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Publication Date
1 December 2016

Challenges and Prospects for Reducing Coupled Climate Model SST biases in the Eastern Tropical Atlantic and Pacific Oceans

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Well-known problems trouble climate models in the eastern Atlantic and Pacific ocean basins. Model climates are too symmetric about the equator. Model SST is too warm south and southeast of the equator and there is too much rain in a band south of the equator. Near-coastal eastern equatorial SST is too warm, producing a zonal SST gradient in the Atlantic opposite in sign to that observed. 




The U.S. CLIVAR Working Group on Eastern Tropical Ocean Synthesis has pursued an updated assessment of coupled model SST biases, focusing on the surface energy balance components, on regional error sources from clouds, deep convection, winds and ocean eddies, on the sensitivity to model resolution, and on remote impacts.


Motivated by the assessment, the WG makes the following recommendations: 1) encourage identification of the specific parameterizations contributing to the biases in individual models, as these can be model-dependent, 2) restrict multimodel intercomparisons to specific processes, 3) encourage development of high-resolution coupled models with a concurrent emphasis on parameterization development of finer-scale ocean and atmosphere features, including low clouds, 4) encourage further availability of all surface flux components from buoys, for longer continuous time periods, in persistently cloudy regions, and 5) focus on the eastern basin coastal oceanic upwelling regions, where further opportunities for observational-modeling synergism exist.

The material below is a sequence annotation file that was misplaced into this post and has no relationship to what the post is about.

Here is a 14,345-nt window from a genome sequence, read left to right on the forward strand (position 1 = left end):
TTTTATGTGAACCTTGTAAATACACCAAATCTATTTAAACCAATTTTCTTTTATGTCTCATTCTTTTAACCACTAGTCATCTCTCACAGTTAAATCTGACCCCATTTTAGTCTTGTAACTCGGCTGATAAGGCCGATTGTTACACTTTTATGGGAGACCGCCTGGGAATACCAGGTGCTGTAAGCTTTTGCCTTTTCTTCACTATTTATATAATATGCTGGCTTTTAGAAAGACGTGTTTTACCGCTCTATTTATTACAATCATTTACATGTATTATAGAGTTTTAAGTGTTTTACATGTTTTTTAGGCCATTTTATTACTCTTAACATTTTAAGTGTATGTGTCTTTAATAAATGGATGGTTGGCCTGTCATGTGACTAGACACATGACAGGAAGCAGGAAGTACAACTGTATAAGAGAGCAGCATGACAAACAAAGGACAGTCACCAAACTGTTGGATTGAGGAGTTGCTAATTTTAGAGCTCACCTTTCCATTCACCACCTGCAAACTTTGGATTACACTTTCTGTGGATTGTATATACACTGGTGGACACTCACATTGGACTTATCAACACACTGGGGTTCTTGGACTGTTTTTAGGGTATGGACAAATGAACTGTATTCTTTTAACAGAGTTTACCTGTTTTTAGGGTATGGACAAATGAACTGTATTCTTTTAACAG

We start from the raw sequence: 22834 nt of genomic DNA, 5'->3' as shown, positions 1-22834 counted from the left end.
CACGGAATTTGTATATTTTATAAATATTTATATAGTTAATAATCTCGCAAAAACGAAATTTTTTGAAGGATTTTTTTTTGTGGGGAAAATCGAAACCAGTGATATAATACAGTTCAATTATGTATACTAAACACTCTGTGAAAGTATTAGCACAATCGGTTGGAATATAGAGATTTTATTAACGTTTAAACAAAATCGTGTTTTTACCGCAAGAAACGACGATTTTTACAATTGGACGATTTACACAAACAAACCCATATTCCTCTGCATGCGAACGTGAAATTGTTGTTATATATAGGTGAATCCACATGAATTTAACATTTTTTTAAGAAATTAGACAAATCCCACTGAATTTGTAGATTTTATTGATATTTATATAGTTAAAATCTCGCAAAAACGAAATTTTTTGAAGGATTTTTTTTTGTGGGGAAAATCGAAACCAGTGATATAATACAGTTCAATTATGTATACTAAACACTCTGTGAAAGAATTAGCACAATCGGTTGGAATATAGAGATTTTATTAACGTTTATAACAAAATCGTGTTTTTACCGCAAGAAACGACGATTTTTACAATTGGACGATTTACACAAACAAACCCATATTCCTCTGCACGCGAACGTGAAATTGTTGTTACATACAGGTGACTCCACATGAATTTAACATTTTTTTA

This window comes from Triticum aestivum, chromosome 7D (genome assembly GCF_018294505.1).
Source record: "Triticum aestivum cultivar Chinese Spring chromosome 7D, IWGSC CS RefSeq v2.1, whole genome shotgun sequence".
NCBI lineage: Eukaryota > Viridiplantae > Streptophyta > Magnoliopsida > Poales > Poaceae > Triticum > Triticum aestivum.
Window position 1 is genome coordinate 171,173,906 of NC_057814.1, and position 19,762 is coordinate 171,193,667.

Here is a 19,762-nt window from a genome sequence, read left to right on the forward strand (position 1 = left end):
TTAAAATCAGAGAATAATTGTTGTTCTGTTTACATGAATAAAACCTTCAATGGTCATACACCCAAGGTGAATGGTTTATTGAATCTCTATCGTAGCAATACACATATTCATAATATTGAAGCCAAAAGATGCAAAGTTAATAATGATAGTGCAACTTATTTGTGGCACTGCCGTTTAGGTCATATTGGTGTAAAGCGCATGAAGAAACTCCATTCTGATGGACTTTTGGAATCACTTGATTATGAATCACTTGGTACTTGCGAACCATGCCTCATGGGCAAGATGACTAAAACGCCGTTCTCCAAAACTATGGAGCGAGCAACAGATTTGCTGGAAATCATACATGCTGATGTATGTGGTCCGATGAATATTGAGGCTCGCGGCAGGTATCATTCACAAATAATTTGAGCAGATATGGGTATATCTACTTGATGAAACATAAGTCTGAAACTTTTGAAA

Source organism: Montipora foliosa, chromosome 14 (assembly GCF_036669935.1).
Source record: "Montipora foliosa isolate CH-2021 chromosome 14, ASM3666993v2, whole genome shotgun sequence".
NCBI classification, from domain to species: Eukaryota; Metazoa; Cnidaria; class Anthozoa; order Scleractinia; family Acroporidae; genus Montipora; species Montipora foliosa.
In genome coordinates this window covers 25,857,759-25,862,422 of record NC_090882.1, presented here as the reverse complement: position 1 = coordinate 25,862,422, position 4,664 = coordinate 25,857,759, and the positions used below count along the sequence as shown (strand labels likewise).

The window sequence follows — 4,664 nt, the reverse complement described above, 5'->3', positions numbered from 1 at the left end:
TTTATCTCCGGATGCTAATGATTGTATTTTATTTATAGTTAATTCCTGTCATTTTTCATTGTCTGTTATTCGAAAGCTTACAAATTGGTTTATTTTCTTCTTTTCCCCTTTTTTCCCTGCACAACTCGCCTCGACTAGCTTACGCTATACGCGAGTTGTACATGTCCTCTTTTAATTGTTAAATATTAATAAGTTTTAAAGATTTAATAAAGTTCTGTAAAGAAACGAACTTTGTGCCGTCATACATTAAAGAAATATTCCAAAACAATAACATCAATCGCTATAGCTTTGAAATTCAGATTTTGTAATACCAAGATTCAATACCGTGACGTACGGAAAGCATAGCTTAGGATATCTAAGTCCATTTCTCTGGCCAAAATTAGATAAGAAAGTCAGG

Point of Contact
Brian Medeiros
National Center for Atmospheric Research (NCAR)
Funding Program Area(s)